The two main problems with such an amnesty are that, firstly, it rewards illegality – what signal does it send to the law-abiding migrants who have taken the trouble to establish themselves here legally? – and that, secondly, it acts as an incentive to anyone currently contemplating migration into Britain, illegal or otherwise, to do it before more robust controls are implemented.

In addition, and as Migration Watch’s Alp Mehmet explained at The Conservative Woman on 27th November, in a commentary of all four main parties’ manifestos, it is perhaps the Conservative Party’s, deferring to the financial strength of big-business on the one hand and the powerful Woke pro-immigration lobby on the other, which especially represents a betrayal of its Leader’s previous promises.

Will he instruct the new (Remain-voting) Defence Secretary Ben Wallace to unwind all the surrender to the EU of control over policy, rules and structures which govern the future of our Armed Forces?

Here the picture, albeit still mixed, is slightly better, although May’s deal was so egregious in this area that it never constituted a particularly high bar to clear.

As Briefings for Brexit’s and Veterans for Britain’s Professor Gwyn Prins’ comprehensive analysis shows, closer integration with the nascent EU Defence Union, even under Johnson’s modified proposals, still carries significant risks for future co-operation and intelligence-sharing with our non-EU Five Eyes Alliance partners, and although we do have an opt-out mechanism, this is exercisable only on a case-by-case basis.

Professor Prins makes a persuasive argument, however, that the overall geo-strategic objection to UK participation in the accelerating EU Defence and Security integration remains: that the project’s fundamental raison d’être is ultra-federalist and anti-Anglosphere in concept and purpose, being designed to detach the EU from the NATO and wider Atlantic Alliance. Remember, France’s Macron has declared NATO “brain-dead”, and implied that the EU sees the USA as among its own likely future enemies.

Will he abandon the futile drive for expensive Green renewable energy, concentrate on developing alternative energy sources that promise reliability of supply at lower cost, and formally abandon the Government’s ill-informed, scientifically-illiterate and economically-damaging commitment to net zero emissions by 2050?

In a word: No. Once again he has gone almost in the opposite direction. In arguably one of the most abjectly cowardly reversals of a decade-long policy seen in many years, Johnson has resolved to ban fracking, ostensibly in deference to what is a cynical misrepresentation and exaggeration of the “earthquake” risk, but actually because the Tories lack the political courage to oppose the well-funded Green eco-propaganda campaign against cheap, reliable energy.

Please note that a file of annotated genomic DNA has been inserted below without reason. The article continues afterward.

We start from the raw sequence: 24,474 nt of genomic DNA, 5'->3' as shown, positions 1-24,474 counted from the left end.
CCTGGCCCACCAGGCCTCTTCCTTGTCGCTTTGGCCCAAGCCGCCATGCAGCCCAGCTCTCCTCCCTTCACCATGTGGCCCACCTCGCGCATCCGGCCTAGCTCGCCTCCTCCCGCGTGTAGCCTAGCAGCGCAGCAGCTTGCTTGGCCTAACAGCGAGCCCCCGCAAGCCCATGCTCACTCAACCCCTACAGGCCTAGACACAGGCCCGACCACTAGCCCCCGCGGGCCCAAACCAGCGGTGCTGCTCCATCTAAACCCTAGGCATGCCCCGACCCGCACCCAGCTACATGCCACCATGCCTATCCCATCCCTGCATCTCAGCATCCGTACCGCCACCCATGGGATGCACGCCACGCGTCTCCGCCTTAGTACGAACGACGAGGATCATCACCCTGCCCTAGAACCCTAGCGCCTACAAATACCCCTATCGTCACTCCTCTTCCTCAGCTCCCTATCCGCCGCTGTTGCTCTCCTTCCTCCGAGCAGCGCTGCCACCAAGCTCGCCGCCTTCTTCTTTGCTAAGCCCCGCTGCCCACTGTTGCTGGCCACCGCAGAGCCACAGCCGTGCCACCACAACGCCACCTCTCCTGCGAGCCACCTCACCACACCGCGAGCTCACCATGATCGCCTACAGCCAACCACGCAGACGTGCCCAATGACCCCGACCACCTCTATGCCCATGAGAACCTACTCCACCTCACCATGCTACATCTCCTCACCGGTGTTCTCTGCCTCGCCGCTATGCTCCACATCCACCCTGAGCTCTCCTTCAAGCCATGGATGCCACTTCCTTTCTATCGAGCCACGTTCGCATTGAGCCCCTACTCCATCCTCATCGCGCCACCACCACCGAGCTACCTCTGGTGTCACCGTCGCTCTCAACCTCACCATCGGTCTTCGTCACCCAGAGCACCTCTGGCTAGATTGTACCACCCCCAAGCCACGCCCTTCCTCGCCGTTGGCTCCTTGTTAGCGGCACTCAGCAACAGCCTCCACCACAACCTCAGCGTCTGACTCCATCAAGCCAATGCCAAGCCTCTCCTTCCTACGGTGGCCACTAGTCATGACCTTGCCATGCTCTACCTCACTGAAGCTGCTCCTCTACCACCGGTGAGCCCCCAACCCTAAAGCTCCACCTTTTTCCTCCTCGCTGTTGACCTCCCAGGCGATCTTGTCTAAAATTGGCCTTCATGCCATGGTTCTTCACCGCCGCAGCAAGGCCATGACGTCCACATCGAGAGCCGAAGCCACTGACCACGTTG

As if this was not bad enough, the Tories have signed up to the same net-zero emissions target as all the Green virtue-signalling main parties, just at a slightly slower rate, with a dearth of consideration of the long-term opportunity cost of spending upwards of £1 trillion on attempting to retard, by a few months, whatever would almost certainly happen regardless.

Will he commit to rolling back substantial parts of Theresa May’s politically-correct, divisive left-‘liberal’ SJW agenda, like mandatory gender pay gap reporting, ethnicity pay disparity audits, and gender-change via box-ticking self-declaration? 

Johnson has been conspicuously silent on this since his accession to Number Ten, and the 64-page Tory Manifesto – long on worthy aspirations and anodyne platitudes but short on specific policy pledges which could be remotely controversial – which has been variously criticised as “defensive” and “safety-first” contains no references to these issues whatsoever. Given that this was the focus of a substantial part of the condemnation heaped on his predecessor, we have to assume that silence in this case equals acquiescence.

Will he guarantee to address the pressing issue of voter and electoral fraud, in particular the vulnerability of the lax postal-vote system to rampant abuse, and Leftist objections to making ID at the polling booth mandatory?